marginal rate of substitution (MRS) is the units of good x have to be given up in order to gain an extra unit of good y, while keeping the same level of utility.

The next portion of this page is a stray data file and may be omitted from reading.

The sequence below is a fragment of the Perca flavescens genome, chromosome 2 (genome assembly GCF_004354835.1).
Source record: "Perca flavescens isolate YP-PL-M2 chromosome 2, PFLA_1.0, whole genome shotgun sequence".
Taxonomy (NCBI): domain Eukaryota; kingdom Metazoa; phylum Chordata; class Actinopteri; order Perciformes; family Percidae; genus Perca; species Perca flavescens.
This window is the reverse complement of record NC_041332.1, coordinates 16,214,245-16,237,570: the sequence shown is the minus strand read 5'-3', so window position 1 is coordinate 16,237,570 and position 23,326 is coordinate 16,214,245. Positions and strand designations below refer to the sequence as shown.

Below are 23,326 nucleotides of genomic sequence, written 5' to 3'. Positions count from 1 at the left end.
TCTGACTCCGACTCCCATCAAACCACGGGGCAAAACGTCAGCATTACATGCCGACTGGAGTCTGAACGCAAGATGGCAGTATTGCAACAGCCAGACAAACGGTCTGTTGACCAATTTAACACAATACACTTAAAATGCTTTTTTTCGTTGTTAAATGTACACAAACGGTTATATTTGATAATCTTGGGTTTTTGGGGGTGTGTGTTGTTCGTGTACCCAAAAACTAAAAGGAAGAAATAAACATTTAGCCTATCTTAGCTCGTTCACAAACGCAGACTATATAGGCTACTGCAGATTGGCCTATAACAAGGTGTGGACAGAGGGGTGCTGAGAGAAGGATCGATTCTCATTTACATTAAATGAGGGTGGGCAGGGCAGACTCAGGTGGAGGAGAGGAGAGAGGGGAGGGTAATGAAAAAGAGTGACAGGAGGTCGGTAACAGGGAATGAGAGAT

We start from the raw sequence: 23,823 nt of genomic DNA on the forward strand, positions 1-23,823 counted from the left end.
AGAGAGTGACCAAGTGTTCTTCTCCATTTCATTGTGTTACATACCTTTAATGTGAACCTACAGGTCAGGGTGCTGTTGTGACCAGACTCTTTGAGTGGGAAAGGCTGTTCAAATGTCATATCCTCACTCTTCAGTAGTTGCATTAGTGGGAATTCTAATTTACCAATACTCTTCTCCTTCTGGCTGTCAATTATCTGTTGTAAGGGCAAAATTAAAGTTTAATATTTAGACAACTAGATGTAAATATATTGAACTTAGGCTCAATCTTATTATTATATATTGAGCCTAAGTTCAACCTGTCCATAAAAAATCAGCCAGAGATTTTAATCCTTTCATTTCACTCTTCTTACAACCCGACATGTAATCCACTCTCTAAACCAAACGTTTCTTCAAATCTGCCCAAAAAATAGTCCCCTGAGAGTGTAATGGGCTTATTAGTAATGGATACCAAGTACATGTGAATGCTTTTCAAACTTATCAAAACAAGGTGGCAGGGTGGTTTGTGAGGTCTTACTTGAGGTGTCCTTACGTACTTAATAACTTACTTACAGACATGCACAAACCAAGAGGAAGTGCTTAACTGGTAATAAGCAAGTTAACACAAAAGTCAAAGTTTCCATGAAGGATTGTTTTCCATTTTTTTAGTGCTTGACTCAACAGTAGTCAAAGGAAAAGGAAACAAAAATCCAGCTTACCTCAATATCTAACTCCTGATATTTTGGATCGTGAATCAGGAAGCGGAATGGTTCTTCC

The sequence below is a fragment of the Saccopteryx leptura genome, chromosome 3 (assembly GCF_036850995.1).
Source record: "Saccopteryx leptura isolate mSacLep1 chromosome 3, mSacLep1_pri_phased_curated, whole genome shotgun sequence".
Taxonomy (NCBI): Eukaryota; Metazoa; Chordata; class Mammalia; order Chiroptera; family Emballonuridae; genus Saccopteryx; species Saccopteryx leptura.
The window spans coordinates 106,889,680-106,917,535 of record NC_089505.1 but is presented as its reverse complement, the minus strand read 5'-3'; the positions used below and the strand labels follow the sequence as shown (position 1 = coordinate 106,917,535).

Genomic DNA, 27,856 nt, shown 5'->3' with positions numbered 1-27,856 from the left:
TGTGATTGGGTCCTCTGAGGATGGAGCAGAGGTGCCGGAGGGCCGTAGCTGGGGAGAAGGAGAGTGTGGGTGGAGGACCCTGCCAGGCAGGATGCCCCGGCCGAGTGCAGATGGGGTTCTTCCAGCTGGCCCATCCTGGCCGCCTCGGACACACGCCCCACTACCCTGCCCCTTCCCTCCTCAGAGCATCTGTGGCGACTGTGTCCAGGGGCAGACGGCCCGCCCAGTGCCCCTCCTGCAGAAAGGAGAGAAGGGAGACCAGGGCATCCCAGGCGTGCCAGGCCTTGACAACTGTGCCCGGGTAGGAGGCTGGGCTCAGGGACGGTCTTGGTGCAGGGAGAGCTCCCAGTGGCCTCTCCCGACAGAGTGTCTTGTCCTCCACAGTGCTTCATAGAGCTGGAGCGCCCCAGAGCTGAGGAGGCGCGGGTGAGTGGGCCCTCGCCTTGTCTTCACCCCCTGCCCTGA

For example, a consumer chooses between hamburgers and hotdogs. In order to determine the marginal rate of substitution, the consumer is asked what combinations of hamburgers and hotdogs provide the same level of satisfaction. When these combinations are graphed, the slope of the resulting line is negative. This means that the consumer faces a diminishing marginal rate of substitution: the more hamburgers they have relative to hotdogs, the fewer hotdogs the consumer is willing to give up for more hamburgers. If the marginal rate of substitution of hamburgers for hot dogs is 2, then the individual would be willing to give up 2 hotdogs in order to obtain 1 extra hamburger.